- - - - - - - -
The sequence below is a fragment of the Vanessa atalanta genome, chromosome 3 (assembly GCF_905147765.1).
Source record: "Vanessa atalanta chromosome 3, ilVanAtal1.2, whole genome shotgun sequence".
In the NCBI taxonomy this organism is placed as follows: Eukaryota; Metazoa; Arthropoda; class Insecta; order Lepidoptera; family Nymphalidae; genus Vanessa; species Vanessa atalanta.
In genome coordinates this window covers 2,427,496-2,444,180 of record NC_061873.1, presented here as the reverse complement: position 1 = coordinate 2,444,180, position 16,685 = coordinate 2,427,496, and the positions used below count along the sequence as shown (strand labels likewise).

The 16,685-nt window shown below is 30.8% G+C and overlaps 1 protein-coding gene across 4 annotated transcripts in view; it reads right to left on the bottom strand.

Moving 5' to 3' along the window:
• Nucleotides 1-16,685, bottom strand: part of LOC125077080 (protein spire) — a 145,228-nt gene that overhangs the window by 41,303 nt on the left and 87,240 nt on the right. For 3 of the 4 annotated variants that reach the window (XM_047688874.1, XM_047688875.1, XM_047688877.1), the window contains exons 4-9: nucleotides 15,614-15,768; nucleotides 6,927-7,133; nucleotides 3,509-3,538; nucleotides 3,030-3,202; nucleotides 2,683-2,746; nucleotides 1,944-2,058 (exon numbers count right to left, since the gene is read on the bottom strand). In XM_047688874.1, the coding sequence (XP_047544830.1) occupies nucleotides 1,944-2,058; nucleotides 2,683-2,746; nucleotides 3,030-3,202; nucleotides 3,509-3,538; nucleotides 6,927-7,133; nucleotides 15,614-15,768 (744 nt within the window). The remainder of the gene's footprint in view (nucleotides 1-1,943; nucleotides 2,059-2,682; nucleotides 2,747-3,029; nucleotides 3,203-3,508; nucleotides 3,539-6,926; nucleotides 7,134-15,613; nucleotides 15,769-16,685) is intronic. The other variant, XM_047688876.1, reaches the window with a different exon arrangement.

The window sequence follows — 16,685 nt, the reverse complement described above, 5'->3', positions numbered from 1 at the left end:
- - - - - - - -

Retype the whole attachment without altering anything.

The sequence below is a fragment of the Vanessa atalanta genome, chromosome 3 (assembly GCF_905147765.1).
Source record: "Vanessa atalanta chromosome 3, ilVanAtal1.2, whole genome shotgun sequence".
In the NCBI taxonomy this organism is placed as follows: Eukaryota; Metazoa; Arthropoda; class Insecta; order Lepidoptera; family Nymphalidae; genus Vanessa; species Vanessa atalanta.
In genome coordinates this window covers 2,427,496-2,444,180 of record NC_061873.1, presented here as the reverse complement: position 1 = coordinate 2,444,180, position 16,685 = coordinate 2,427,496, and the positions used below count along the sequence as shown (strand labels likewise).

The 16,685-nt window shown below is 30.8% G+C and overlaps 1 protein-coding gene across 4 annotated transcripts in view; it reads right to left on the bottom strand.

Moving 5' to 3' along the window:
• Nucleotides 1-16,685, bottom strand: part of LOC125077080 (protein spire) — a 145,228-nt gene that overhangs the window by 41,303 nt on the left and 87,240 nt on the right. For 3 of the 4 annotated variants that reach the window (XM_047688874.1, XM_047688875.1, XM_047688877.1), the window contains exons 4-9: nucleotides 15,614-15,768; nucleotides 6,927-7,133; nucleotides 3,509-3,538; nucleotides 3,030-3,202; nucleotides 2,683-2,746; nucleotides 1,944-2,058 (exon numbers count right to left, since the gene is read on the bottom strand). In XM_047688874.1, the coding sequence (XP_047544830.1) occupies nucleotides 1,944-2,058; nucleotides 2,683-2,746; nucleotides 3,030-3,202; nucleotides 3,509-3,538; nucleotides 6,927-7,133; nucleotides 15,614-15,768 (744 nt within the window). The remainder of the gene's footprint in view (nucleotides 1-1,943; nucleotides 2,059-2,682; nucleotides 2,747-3,029; nucleotides 3,203-3,508; nucleotides 3,539-6,926; nucleotides 7,134-15,613; nucleotides 15,769-16,685) is intronic. The other variant, XM_047688876.1, reaches the window with a different exon arrangement.

The window sequence follows — 16,685 nt, the reverse complement described above, 5'->3', positions numbered from 1 at the left end: